This story was originally published in TVT's March print issue, previewing the 2020 NAB Show. As of March 11, the NAB Show has been postponed indefinitely.
For the past several years, TV broadcast audio equipment manufacturers have been responding to their customers’ needs for IP networking and issues of interoperability, the implementation of immersive audio functionality and, increasingly, virtualized workflows. What is the current state of play with regard to these three hot topics?
VIRTUAL PRODUCTION ENABLED BY IP
The adoption of IP networking is helping to reduce costs, not least in the elimination of remote trucks and crews on certain productions, together with the more efficient use of plant equipment.
“Virtual production products can help broadcasters streamline workflows, reduce downtime on consoles, improve cost efficiency and expand the variety of coverage, plus integrate with other equipment via open source transport mechanisms,” says Dave Letson, vice president of sales for Calrec Audio.
The company’s 2U RP1 remote unit enables and supports REMI workflows. “Calrec’s Type R can provide station automation on an IP network, while the company’s VP2 operates on Calrec’s Hydra2 backbone,” adds Letson. They too introduce workflow efficiencies and reduce costs. “Both products enable stations to reap many of the benefits of using a Calrec console, but without a physical control surface.”
Audio over IP was the foundation for Infinity, Telos’ intercom platform, according to Martin Dyster, project director for Telos Infinity. System designers can leverage the combined advantage of Infinity AoIP and Infinity Link VoIP transport to bring together disparate audio components into a seamless system.
“The AoIP network connectivity between Infinity and the production audio system is native and doesn’t rely on dedicated interfaces or bespoke edge devices,” Dyster said. “[Infinity] enables the user to take full advantage of its hybrid WAN/LAN connectivity to combine both local and remote subsystems seamlessly into one larger integrated system.”
Yet there are still some challenges with IP networking and its implementation.
“It would be nice to say that all IP streams are the same, but they’re not,” says Wheatstone Senior Sales Engineer Phil Owens, noting that sample rates and packet times may vary. To better facilitate interoperability, he says, “Wheatstone is designing our next generation Blades [I/O devices] with this in mind, allowing for compensation for various streams/flows/essences in the most flexible way possible.”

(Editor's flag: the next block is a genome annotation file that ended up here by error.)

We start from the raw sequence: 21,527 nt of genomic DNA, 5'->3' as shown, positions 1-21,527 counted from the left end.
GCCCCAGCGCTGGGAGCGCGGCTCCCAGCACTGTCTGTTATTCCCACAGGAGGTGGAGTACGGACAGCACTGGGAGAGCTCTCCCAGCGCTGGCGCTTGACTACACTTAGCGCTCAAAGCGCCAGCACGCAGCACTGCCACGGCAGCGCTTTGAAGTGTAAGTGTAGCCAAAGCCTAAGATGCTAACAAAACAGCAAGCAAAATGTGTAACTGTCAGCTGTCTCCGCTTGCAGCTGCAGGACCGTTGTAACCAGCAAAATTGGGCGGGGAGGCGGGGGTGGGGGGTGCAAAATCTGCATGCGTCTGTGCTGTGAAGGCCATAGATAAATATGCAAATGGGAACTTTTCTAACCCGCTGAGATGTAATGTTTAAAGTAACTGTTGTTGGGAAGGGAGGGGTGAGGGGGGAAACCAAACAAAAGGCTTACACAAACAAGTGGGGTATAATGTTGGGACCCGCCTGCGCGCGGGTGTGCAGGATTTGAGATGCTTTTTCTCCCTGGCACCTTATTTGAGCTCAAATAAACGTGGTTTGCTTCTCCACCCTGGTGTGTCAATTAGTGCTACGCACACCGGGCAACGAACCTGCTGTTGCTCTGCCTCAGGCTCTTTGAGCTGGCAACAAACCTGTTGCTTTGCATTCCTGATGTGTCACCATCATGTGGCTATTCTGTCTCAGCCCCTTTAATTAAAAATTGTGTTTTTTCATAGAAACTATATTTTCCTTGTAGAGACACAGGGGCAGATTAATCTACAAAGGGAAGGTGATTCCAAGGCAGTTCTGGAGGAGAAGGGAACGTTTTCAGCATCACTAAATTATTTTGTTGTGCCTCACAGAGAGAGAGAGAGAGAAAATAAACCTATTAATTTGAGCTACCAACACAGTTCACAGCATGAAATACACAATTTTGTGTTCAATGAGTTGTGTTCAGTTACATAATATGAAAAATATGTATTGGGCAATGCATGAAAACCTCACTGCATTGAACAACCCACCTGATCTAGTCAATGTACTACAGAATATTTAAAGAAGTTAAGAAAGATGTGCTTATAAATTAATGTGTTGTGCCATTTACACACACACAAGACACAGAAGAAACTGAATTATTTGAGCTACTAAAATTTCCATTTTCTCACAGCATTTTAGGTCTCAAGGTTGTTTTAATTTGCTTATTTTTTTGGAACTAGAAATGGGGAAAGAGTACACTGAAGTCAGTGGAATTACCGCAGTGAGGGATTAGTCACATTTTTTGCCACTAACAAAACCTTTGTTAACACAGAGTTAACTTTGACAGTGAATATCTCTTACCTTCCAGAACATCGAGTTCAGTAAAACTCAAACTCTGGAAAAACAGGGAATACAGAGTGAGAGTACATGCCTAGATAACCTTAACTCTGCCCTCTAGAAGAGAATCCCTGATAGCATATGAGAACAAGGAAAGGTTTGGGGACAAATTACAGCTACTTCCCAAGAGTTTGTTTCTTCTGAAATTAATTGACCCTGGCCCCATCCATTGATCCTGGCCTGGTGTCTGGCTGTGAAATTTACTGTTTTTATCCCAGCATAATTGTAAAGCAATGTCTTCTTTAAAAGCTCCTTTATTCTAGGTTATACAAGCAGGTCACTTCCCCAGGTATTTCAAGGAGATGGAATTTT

Where some of the IP standards fall short, says Shawn Anderson, product manager at intercom manufacturer RTS, is that they focus on audio transport, not control. “One of the things that we helped spearhead was the AES70 Open Control Standard, to try and give some people at least a pathway to have unified control across different systems,” he says. But individual manufacturers can offer far more control of their own products with their native protocols, he observes.
“We’ve still got a way to go before manufacturers’ implementations and customer expectations are in alignment,” agrees Dyster. “NMOS is meant to be the panacea, but adoption by manufacturers has been slow, and interpretations of the standard can vary between manufacturers.”
Letson believes the biggest issue facing broadcasters is how and when to transition to an IP environment. “Most broadcasters will continue to leverage their major financial investments in proprietary systems for some time,” he says.
New Calrec products bridge the company’s proprietary Hydra2 and standard networks. “These initiatives enable broadcasters to choose the pace at which they switch over to IP technologies,” says Letson. Those products alternatively enable customers with greenfield developments to dive straight into an IP environment, he adds.
Immersive audio capabilities have been incorporated into TV broadcast standards worldwide—the question now is what manufacturers are doing to enable their customers to create immersive content and when such content might be more widely available to consumers.